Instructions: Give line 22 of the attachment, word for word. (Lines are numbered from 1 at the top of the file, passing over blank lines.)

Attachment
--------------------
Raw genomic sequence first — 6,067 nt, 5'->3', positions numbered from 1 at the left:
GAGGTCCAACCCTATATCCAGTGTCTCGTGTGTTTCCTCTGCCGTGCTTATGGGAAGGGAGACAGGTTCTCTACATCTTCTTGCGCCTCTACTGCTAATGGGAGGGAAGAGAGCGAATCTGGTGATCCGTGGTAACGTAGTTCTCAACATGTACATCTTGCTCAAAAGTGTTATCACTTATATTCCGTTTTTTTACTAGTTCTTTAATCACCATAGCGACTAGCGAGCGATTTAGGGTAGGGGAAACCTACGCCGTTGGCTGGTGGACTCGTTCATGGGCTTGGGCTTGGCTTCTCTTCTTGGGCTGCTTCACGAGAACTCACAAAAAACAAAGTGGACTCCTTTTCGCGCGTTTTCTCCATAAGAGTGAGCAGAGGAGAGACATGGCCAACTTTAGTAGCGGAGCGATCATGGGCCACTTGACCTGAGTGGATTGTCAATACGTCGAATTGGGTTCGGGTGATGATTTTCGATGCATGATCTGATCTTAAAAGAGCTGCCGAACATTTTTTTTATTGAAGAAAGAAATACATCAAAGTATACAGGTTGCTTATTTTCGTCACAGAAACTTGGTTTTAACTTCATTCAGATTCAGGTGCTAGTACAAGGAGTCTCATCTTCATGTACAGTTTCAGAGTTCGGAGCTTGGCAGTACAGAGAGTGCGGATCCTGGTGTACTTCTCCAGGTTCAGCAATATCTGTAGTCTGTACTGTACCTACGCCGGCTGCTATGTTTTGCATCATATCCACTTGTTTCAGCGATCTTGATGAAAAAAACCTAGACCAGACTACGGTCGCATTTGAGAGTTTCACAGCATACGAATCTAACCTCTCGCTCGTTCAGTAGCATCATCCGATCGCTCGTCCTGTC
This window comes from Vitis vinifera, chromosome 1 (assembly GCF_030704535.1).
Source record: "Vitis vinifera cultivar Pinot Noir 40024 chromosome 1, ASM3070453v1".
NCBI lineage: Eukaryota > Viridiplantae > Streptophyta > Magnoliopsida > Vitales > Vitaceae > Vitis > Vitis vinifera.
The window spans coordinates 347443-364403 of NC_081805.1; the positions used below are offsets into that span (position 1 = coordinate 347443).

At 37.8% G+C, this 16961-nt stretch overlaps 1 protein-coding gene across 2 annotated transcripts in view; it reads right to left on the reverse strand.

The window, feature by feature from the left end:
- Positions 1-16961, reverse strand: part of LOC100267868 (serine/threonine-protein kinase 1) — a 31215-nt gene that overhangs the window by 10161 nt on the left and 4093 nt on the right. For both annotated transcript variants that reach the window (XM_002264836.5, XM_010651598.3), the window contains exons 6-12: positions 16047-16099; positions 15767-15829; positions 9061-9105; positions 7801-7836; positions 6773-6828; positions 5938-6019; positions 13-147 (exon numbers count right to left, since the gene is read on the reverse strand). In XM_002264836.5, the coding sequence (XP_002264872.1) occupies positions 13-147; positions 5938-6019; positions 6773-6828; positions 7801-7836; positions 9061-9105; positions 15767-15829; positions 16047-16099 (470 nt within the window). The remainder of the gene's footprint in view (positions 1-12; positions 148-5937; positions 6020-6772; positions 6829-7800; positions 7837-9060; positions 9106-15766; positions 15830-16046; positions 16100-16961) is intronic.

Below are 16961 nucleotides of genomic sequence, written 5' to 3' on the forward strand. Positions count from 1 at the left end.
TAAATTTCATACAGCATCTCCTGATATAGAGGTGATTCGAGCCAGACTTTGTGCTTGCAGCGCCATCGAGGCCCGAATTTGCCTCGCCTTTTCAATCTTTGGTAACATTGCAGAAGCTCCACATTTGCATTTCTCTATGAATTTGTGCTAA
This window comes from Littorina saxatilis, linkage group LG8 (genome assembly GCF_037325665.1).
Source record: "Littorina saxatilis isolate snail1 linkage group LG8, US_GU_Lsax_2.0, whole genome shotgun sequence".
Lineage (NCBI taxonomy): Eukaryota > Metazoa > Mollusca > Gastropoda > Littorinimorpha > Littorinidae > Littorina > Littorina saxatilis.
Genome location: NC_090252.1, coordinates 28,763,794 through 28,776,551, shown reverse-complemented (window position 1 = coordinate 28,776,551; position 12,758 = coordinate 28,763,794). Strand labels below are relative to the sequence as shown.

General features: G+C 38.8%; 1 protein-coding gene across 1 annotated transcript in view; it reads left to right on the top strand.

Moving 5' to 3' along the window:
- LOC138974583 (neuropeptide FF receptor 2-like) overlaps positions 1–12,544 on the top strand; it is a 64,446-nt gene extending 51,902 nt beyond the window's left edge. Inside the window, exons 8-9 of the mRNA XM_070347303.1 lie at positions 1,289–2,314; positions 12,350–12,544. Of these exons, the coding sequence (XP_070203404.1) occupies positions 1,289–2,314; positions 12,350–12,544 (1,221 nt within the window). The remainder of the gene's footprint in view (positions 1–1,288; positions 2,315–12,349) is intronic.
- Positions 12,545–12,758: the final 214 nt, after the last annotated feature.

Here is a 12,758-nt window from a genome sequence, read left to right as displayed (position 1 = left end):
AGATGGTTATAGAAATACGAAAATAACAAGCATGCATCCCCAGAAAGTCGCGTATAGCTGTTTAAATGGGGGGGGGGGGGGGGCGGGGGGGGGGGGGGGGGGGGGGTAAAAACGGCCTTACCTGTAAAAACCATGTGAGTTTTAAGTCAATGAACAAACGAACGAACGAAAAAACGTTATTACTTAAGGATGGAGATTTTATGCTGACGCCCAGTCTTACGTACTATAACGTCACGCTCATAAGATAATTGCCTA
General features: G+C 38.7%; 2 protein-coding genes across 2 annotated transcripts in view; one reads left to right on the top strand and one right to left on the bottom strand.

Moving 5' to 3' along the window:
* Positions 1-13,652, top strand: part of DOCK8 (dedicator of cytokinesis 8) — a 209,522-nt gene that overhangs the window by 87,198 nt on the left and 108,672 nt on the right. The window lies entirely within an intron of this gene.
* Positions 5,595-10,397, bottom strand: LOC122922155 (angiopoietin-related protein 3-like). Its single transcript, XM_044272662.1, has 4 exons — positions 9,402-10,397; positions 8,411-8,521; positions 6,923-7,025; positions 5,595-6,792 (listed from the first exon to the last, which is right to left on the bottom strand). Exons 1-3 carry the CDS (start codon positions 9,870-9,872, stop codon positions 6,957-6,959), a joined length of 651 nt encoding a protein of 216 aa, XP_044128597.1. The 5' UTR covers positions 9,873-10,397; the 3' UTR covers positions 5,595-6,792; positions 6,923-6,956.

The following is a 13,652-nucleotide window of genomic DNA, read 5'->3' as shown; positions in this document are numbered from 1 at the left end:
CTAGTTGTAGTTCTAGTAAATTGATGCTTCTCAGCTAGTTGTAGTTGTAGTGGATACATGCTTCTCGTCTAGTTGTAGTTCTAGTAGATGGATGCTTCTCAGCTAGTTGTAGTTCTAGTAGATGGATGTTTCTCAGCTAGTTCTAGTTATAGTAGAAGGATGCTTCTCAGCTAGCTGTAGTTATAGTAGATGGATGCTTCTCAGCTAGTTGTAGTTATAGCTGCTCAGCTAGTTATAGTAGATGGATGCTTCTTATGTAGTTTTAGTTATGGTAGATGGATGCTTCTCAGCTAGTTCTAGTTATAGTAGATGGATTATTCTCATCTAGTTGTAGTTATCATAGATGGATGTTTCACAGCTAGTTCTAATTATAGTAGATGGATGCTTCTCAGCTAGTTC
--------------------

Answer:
General features: G+C 38.7%; 2 protein-coding genes across 2 annotated transcripts in view; one reads left to right on the top strand and one right to left on the bottom strand.